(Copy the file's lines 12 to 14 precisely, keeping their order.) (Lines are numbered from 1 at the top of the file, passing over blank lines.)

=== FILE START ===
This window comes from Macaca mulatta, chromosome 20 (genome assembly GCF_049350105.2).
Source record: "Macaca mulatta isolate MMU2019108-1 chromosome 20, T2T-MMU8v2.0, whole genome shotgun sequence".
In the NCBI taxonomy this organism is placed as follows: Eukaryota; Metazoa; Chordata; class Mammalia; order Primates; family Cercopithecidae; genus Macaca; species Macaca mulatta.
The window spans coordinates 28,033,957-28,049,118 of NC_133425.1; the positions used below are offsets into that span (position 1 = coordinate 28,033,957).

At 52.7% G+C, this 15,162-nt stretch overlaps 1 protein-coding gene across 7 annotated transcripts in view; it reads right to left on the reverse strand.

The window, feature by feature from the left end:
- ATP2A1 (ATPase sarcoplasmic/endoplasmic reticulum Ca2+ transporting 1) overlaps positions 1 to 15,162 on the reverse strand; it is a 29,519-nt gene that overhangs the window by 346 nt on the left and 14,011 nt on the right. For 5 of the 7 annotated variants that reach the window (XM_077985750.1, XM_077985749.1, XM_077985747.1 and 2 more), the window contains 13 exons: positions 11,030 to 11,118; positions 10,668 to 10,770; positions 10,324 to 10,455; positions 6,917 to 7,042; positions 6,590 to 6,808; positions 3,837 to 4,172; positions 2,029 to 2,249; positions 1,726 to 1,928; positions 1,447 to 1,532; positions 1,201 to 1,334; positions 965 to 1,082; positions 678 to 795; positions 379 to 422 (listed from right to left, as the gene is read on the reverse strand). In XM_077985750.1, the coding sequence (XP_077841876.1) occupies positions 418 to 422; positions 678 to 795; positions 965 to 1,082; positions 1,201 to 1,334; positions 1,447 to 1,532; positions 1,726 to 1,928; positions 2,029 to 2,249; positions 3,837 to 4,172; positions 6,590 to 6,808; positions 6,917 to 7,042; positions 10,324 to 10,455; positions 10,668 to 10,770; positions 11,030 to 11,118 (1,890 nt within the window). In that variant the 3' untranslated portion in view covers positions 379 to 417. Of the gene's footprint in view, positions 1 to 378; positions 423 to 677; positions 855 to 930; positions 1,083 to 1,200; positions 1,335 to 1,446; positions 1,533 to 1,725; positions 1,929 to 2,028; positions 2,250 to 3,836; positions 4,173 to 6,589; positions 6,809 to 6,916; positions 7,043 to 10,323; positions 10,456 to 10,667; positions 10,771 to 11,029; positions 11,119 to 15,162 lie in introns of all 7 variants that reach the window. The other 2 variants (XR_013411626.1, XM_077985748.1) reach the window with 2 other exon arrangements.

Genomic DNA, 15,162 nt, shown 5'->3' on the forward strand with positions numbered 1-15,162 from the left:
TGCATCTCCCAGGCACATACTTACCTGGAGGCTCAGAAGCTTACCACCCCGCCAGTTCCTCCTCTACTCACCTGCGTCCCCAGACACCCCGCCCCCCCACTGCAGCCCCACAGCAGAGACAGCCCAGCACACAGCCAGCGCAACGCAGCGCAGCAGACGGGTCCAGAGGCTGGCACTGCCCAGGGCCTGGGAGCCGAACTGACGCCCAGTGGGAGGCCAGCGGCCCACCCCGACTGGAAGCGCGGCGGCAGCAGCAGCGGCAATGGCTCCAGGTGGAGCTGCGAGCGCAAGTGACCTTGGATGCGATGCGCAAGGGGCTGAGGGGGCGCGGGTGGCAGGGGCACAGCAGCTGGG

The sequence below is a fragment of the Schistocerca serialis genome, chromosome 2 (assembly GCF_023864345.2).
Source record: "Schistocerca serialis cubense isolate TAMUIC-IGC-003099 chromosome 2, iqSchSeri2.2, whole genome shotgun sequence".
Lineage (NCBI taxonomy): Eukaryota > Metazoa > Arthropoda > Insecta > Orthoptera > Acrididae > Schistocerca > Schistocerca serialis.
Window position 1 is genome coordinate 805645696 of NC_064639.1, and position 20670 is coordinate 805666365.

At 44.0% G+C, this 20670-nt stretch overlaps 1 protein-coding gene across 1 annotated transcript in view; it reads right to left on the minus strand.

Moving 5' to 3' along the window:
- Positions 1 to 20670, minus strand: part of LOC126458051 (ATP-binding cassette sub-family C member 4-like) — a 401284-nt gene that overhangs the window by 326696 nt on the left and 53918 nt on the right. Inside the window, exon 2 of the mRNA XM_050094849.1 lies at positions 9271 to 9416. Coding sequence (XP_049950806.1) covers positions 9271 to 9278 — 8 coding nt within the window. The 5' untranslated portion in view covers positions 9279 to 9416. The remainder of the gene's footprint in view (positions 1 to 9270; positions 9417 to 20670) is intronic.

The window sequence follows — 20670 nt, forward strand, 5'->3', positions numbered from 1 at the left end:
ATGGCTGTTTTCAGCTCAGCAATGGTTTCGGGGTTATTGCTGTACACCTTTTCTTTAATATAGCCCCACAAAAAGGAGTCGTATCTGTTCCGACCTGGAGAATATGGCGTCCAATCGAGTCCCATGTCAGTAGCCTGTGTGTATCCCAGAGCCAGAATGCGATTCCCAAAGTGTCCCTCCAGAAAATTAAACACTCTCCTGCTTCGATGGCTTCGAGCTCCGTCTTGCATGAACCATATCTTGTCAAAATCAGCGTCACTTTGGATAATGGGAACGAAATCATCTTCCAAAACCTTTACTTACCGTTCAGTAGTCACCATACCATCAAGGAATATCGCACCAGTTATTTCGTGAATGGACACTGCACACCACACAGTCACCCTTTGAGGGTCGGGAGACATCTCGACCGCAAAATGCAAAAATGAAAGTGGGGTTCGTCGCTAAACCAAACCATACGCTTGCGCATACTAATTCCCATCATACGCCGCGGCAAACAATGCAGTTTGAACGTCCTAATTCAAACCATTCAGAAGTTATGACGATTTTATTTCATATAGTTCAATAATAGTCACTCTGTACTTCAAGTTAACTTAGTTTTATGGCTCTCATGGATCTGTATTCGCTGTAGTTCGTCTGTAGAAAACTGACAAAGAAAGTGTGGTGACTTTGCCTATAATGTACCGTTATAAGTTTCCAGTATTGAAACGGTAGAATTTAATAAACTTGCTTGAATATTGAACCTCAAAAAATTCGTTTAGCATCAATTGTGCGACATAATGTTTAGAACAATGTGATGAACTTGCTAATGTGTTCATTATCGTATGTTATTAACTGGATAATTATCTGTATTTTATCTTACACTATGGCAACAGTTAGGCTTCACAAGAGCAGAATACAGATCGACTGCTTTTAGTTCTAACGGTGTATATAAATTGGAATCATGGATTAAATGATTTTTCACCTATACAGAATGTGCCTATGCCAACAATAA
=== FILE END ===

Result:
Lineage (NCBI taxonomy): Eukaryota > Metazoa > Arthropoda > Insecta > Orthoptera > Acrididae > Schistocerca > Schistocerca serialis.
Window position 1 is genome coordinate 805645696 of NC_064639.1, and position 20670 is coordinate 805666365.

At 44.0% G+C, this 20670-nt stretch overlaps 1 protein-coding gene across 1 annotated transcript in view; it reads right to left on the minus strand.